Feed-in Tariff Information
- Feed-in Tariff (FiT)
Feed-in Tariff Information
Introduction to the Feed-in Tariffs
The Department of Energy and Climate Change (DECC) has introduced a system of feed-in tariffs (FITs) to incentivise small scale, low carbon electricity generation. This is also known as the “clean energy cashback scheme” and has been in operation since April 2010. People who invest in small scale low carbon electricity are now guaranteed payment both for the electricity they generate and export.
Small scale low carbon electricity producing technologies eligible for FITs are:
Solar Photovoltaics (PV)
Anaerobic Digestion (AD)
Micro Combined Heat and Power (Micro CHP)
Wind, Solar PV and Hydro projects of 50 kW or less and pilot Micro CHP projects will have to use the Microgeneration Certification Scheme (MCS) in order to be confirmed for their eligibility for FITs.
Structure of the Feed-in Tariffs
FITs can be paid to individuals, households, communities and businesses when they generate electricity from eligible small scale low carbon energy sources. The FITs consist of two elements of payment, made to generators (e.g. homeowners), and paid for by licensed electricity suppliers:
The “generation tariff”
A fixed price per kilowatt-hour (kWh), set at different levels for different technologies and installation sizes. The tariff levels will lower for new projects over the years, but any individual installation will continue to receive the same generation tariff level throughout its entire support period under the FIT scheme. This is paid for every kWh of electricity generated. The tariff will increase annually with inflation.
The “export tariff”
Generators are guaranteed an extra 3 pence per kWh (p/kWh) for any electricity generated that is not used on-site.
Generators also benefit because they can use the electricity they generate on-site to offset some or all of the electricity they would otherwise have had to buy. Tariffs are set through consideration of technology costs and electricity generation expectations at different scales, and are set to deliver an approximate rate of return of 5-8% for well sited installations. Accordingly, the tariffs that are available for new installations will “degress” each year. FITs income for domestic properties generating electricity mainly for their own use will not be taxable income for the purposes of income tax.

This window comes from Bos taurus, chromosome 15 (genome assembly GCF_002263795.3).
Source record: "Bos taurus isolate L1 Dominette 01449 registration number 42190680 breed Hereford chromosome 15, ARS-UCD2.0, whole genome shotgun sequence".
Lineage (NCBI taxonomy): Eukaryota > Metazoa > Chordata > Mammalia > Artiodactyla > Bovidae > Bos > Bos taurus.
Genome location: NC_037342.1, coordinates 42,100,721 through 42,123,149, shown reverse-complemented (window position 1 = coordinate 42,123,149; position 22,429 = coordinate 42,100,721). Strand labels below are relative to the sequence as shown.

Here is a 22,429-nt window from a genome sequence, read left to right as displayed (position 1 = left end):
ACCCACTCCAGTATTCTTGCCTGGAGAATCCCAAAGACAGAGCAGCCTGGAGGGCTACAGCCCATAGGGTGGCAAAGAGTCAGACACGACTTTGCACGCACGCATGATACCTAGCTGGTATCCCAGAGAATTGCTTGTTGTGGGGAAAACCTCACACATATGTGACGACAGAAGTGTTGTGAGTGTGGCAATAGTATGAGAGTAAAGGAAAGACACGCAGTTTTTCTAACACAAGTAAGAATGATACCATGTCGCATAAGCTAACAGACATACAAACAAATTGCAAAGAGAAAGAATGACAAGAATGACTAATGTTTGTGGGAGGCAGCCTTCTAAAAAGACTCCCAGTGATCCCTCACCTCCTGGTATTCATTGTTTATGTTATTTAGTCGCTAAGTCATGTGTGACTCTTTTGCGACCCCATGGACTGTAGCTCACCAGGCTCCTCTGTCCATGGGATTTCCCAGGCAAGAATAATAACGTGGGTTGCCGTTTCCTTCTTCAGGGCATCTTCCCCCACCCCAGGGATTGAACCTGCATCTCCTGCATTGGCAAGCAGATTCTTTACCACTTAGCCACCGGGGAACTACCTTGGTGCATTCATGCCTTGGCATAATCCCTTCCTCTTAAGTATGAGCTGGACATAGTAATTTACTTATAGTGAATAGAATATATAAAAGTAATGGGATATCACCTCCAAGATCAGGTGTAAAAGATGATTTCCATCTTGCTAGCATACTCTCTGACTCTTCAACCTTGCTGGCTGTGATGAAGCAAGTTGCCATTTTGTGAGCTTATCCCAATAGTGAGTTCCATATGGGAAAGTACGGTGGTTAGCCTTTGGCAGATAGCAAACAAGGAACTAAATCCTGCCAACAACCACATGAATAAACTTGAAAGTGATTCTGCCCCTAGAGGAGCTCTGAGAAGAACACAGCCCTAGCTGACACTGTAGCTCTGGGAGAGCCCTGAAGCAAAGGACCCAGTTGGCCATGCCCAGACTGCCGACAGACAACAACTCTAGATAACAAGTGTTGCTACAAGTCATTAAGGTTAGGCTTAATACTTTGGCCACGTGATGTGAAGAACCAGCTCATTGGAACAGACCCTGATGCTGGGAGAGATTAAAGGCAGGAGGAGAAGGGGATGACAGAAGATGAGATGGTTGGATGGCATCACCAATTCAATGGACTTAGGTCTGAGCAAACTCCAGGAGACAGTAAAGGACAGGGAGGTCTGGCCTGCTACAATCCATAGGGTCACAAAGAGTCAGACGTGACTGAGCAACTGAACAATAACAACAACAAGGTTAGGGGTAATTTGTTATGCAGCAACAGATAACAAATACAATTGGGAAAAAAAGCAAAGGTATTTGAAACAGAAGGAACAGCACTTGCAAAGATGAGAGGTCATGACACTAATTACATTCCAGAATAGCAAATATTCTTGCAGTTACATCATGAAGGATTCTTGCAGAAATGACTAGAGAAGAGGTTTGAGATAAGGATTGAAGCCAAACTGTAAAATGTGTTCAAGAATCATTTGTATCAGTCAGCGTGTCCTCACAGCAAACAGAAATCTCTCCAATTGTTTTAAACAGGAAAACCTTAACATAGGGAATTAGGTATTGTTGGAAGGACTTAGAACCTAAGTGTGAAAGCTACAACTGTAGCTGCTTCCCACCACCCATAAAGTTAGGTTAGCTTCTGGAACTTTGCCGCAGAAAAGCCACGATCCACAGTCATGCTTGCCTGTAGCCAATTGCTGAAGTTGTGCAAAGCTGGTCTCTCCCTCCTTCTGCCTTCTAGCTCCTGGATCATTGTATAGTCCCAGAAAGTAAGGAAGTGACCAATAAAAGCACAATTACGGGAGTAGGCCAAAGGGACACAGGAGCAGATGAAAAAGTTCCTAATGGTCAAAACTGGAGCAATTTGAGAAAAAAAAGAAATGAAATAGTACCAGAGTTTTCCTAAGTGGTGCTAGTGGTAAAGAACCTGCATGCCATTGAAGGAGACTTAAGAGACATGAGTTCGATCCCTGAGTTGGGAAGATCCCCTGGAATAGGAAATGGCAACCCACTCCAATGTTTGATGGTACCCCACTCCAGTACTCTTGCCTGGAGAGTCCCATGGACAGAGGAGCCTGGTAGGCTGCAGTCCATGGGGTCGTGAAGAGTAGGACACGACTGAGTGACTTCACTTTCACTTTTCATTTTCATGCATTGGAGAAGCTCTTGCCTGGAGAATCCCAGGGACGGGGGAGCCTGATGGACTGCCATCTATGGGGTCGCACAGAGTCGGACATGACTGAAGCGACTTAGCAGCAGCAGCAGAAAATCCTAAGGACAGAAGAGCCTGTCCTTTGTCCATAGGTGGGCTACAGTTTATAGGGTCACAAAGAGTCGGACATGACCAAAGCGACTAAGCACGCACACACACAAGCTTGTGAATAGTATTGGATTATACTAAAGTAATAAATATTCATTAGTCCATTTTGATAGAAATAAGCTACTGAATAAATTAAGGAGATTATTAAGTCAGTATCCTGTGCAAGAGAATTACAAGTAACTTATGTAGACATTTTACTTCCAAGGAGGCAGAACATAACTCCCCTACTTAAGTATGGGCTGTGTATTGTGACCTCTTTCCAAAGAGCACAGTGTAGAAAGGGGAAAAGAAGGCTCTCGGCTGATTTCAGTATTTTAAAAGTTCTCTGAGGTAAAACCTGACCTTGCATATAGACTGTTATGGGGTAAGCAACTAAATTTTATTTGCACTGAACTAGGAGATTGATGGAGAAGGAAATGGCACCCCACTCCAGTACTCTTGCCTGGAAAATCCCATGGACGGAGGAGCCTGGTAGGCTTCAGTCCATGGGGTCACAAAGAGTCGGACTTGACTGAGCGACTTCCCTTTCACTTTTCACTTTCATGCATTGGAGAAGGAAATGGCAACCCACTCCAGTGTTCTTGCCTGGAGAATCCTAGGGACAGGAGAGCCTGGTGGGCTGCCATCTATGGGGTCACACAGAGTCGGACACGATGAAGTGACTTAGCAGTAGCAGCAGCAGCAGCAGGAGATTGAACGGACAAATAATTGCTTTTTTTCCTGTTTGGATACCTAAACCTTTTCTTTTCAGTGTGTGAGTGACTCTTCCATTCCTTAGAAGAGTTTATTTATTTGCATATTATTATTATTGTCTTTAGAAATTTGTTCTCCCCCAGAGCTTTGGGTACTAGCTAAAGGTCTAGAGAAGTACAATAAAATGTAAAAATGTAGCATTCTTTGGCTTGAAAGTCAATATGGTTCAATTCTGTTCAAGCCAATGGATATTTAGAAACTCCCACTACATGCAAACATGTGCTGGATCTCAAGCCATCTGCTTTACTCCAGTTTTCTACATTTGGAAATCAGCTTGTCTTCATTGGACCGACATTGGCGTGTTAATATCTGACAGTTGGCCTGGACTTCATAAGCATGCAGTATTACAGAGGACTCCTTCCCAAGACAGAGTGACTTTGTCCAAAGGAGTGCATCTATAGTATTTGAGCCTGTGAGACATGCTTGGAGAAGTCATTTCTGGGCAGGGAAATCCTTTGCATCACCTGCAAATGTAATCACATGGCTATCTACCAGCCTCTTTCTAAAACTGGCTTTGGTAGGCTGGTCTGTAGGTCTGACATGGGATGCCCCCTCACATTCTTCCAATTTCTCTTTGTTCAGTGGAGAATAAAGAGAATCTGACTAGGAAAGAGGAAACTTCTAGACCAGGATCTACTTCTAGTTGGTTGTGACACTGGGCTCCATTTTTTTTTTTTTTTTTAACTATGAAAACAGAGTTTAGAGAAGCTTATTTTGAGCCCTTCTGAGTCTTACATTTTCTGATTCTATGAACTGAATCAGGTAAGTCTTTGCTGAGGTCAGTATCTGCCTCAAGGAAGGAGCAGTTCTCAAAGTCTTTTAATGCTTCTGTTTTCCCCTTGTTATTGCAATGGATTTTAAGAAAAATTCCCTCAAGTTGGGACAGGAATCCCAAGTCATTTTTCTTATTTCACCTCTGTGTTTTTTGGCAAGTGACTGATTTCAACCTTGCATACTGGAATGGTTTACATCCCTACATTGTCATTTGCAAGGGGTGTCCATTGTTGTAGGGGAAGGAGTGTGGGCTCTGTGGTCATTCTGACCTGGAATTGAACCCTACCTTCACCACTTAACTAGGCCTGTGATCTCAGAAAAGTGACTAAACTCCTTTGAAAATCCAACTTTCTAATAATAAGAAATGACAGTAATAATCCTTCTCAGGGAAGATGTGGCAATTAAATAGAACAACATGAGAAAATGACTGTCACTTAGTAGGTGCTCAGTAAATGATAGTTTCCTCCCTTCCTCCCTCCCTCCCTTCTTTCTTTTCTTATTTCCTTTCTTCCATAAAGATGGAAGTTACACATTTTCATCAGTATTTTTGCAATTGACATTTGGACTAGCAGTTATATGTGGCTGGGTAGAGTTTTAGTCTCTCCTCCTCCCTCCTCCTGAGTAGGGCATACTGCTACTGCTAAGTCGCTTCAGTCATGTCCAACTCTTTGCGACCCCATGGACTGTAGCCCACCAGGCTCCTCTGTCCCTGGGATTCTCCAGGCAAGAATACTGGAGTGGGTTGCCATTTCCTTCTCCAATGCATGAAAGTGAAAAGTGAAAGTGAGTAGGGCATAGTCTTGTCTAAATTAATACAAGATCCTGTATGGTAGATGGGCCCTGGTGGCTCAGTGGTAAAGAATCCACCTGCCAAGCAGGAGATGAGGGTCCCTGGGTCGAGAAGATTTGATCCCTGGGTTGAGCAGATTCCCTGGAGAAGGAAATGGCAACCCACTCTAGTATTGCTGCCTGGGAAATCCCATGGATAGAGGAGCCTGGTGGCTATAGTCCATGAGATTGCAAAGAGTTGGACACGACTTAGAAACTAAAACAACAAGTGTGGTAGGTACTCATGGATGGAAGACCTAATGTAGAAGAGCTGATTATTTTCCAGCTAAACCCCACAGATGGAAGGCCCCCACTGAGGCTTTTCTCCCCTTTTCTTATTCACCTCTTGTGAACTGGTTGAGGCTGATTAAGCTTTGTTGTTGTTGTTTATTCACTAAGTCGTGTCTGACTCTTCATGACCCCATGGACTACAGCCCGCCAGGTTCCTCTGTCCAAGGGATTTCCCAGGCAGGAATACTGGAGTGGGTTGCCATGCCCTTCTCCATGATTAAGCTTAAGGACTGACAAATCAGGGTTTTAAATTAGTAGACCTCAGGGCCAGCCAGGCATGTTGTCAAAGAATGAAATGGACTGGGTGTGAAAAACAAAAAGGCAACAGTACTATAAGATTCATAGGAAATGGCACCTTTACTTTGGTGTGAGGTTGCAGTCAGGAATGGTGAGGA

Level of tariffs
The following table is not exhaustive, for the full table please visit www.decc.gov.uk. The table demonstrates the generation tariff in pence per kWh. Note: The feed-in tariffs are linked to the Retail Price Index.
01/04/10 - 31/03/12
||01/04/12 - 31/03/13||01/04/13 - 31/03/14||
Tariff lifetime (years)
|Solar PV||=< 4 kWp (retro fit)||41.3||37.8||34.6||25|
|Solar PV||=< 4 kWp (new build)||36.1||33.0||30.2||25|
|Solar PV||> 4-10 kWp||36.1||33.0||30.2||25|
|Wind||=< 1.5 kW||34.5||32.6||30.8||20|
|Wind||> 1.5-15 kW||26.7||25.5||24.3||20|
|Wind||> 15-100 kW||24.1||23.0||20.9||20|
Illustration of potential electricity flows for an onsite generator
In this illustrative example, the site generates (G) 2,000 kilowatt-hours (kWh) per annum (here with a retrofitted <4 kWp solar PV system) which is metered using the site’s generation meter. They are then assumed to have exported (E) 50% of their generation onto the local electricity network (either as metered exports or deemed exports). The other 50% of generation is used on-site (O). The household uses (U) a total of 4,500 kWh per annum, therefore, they need to import (I) 3,500 kWh from their electricity supplier.
Using this illustrative example, the generator will receive a FITs payment of £856 per annum (made up of a generation tariff payment of 2,000 kWh x 41.3 p/kWh = £826 plus an export tariff payment of 1,000 kWh x 3 p/kWh = £30). They also derive a benefit from the 1,000 kWh they generate and use on-site as that will offset 1,000 kWh they would otherwise have had to buy from their electricity supplier. Assuming an import price of 13 p/kWh this would be a saving of £130 (1,000 kWh x 13 p/kWh).